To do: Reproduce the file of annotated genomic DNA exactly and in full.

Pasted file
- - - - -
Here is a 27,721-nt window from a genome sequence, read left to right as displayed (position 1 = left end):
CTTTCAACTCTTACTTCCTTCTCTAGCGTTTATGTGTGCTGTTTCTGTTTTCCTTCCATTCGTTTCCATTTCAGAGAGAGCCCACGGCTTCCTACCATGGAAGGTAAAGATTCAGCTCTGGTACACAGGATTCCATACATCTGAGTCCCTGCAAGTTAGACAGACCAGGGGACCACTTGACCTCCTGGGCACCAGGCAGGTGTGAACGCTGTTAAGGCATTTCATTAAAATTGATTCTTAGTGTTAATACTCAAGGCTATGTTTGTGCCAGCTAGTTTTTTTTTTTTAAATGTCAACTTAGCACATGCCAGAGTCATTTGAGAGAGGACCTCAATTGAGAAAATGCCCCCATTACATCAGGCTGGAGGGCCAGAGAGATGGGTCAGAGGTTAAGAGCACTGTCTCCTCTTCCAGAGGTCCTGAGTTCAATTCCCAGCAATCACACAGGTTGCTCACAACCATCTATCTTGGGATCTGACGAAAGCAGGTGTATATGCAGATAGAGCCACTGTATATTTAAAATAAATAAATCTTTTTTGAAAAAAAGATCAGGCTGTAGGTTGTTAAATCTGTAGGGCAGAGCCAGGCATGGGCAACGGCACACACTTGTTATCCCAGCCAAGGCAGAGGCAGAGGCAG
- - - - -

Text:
Here is a 27,721-nt window from a genome sequence, read left to right as displayed (position 1 = left end):
CTTTCAACTCTTACTTCCTTCTCTAGCGTTTATGTGTGCTGTTTCTGTTTTCCTTCCATTCGTTTCCATTTCAGAGAGAGCCCACGGCTTCCTACCATGGAAGGTAAAGATTCAGCTCTGGTACACAGGATTCCATACATCTGAGTCCCTGCAAGTTAGACAGACCAGGGGACCACTTGACCTCCTGGGCACCAGGCAGGTGTGAACGCTGTTAAGGCATTTCATTAAAATTGATTCTTAGTGTTAATACTCAAGGCTATGTTTGTGCCAGCTAGTTTTTTTTTTTTAAATGTCAACTTAGCACATGCCAGAGTCATTTGAGAGAGGACCTCAATTGAGAAAATGCCCCCATTACATCAGGCTGGAGGGCCAGAGAGATGGGTCAGAGGTTAAGAGCACTGTCTCCTCTTCCAGAGGTCCTGAGTTCAATTCCCAGCAATCACACAGGTTGCTCACAACCATCTATCTTGGGATCTGACGAAAGCAGGTGTATATGCAGATAGAGCCACTGTATATTTAAAATAAATAAATCTTTTTTGAAAAAAAGATCAGGCTGTAGGTTGTTAAATCTGTAGGGCAGAGCCAGGCATGGGCAACGGCACACACTTGTTATCCCAGCCAAGGCAGAGGCAGAGGCAG